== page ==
The Ethics of Porn

English: Porn star Cytherea at XRCO Awards in ...

“No porno has ever lost money”, or so said a running friend of mine when he quoted one of his economic professors. This was some years ago and it appears that it is no longer true. Ironically, porn has been a victim of the internet. Much as video killed the radio star, the internet has killed the porn star.

At this point, most folks are probably thinking “that cannot be true! Far from killing porn, the internet is for porn.” This is both true and not true: the internet did kill porn. But the internet is also for porn. Fortunately, this is not some sort of Schrodinger’s Porn in which the porn is neither alive nor dead until it is observed. Rather, the situation can easily be explained without any odd quantum physics.

While I am sure that the readers of this blog have never witnessed this in person, the internet tubes are jammed with porn. Because of this, the traditional porn industry (like the newspaper industry) is in hard times (which is surely the name of a porno). After all, when people can get their porn anonymously and  for free (or at least very cheaply) on the web, they are unlikely to buy the traditional porn movies. As such, it is no surprise that the traditional porn industry has gone from a money making giant to being in its death spiral. As such, the internet has killed (traditional) porn, while the internet is most definitely for porn. Interestingly enough, this decline of the traditional porn industry does raise some ethical concerns.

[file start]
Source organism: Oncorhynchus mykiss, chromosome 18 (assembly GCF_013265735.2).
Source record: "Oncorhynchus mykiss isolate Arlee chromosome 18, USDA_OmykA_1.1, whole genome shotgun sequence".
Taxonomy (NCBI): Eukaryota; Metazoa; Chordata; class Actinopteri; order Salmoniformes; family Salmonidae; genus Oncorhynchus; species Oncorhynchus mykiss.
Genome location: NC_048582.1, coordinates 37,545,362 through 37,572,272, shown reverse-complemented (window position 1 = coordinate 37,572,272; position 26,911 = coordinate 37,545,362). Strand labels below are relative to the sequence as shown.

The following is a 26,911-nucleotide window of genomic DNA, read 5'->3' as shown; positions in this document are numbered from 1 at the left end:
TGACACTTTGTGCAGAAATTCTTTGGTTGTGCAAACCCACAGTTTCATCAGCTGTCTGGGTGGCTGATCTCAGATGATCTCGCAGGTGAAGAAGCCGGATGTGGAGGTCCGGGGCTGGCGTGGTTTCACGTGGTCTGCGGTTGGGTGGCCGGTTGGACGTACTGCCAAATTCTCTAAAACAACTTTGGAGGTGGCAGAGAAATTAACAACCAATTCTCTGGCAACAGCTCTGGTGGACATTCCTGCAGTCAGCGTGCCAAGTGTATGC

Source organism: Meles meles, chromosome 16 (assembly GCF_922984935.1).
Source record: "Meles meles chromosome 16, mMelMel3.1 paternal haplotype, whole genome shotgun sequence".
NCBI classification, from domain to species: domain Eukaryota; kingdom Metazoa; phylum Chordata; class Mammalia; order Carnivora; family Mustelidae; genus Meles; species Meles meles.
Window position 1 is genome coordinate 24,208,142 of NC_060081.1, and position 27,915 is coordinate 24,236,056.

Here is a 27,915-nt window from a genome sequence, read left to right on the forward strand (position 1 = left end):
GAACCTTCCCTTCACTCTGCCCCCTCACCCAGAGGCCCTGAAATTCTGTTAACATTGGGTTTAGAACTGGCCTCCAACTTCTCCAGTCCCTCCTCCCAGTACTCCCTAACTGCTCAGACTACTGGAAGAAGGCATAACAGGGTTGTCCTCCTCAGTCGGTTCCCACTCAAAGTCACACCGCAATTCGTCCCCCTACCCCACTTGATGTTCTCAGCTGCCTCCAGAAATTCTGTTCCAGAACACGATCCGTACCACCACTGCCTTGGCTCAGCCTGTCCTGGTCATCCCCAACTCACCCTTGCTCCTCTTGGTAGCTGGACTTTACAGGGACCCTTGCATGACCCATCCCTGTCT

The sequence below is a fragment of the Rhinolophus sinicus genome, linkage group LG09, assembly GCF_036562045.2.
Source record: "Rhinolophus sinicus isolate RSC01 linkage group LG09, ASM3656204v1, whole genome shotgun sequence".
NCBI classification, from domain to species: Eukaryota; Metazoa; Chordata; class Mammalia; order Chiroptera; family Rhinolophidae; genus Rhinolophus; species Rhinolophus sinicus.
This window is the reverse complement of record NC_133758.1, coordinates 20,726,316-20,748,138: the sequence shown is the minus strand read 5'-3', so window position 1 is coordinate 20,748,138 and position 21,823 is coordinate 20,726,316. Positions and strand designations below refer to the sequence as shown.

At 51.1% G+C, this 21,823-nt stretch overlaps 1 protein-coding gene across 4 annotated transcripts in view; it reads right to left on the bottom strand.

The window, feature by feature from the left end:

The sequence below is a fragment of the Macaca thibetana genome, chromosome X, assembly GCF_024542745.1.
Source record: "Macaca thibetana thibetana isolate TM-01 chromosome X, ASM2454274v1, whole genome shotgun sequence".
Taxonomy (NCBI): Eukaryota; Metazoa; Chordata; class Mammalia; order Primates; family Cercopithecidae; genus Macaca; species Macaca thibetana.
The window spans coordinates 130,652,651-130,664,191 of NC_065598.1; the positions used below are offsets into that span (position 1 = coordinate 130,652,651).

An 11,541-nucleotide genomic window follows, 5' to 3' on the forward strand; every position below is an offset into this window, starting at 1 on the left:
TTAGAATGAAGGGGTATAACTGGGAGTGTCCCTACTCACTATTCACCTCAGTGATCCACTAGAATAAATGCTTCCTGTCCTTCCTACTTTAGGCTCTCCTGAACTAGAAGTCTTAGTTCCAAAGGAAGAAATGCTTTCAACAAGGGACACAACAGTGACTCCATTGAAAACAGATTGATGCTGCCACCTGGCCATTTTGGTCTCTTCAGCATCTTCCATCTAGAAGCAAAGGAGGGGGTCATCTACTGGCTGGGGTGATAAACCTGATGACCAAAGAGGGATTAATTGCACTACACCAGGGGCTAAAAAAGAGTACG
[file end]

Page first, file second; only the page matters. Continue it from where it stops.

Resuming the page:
One point of concern is one that arises whenever an industry is in a death spiral, namely a concern for the people who work in that industry. While some porn stars have been able to achieve success outside of porn, the fall of the traditional porn industry will leave most of the performers in a rather hard situation (which, I am sure, is also the name of a porno). To be specific, many of them will have no qualifications beyond having sex on camera and will have little in the ways of savings and opportunities. While some will be able to switch careers, some will not. As such, it seems worth being concerned about these people.

One obvious reply is that this sort of industry death is just the way of things and economic causalities are inevitable. After all, the rise of the steam engine, electricity and so on killed many industries and the internet is just the most recent example of a economic re-definer. As such, while the economic woes of the folks in porn  is regrettable, we have no special obligation to support those who elected to enter a dying industry. They can, of course, avail themselves of the usual support offered to the unemployed and they can attempt find employment elsewhere.

A second reply is that the death of the porn industry can be seen as a good thing. After all, feminists have long argued that the typical porn is demeaning and harmful and thus morally wrong. Religious groups and moral conservatives have also argued against porn because of its corrupting influence (often unconsciously duplicating Plato’s classic arguments for banning the corrupting influence of art from the ideal state). Thus, the death of porn is a good thing.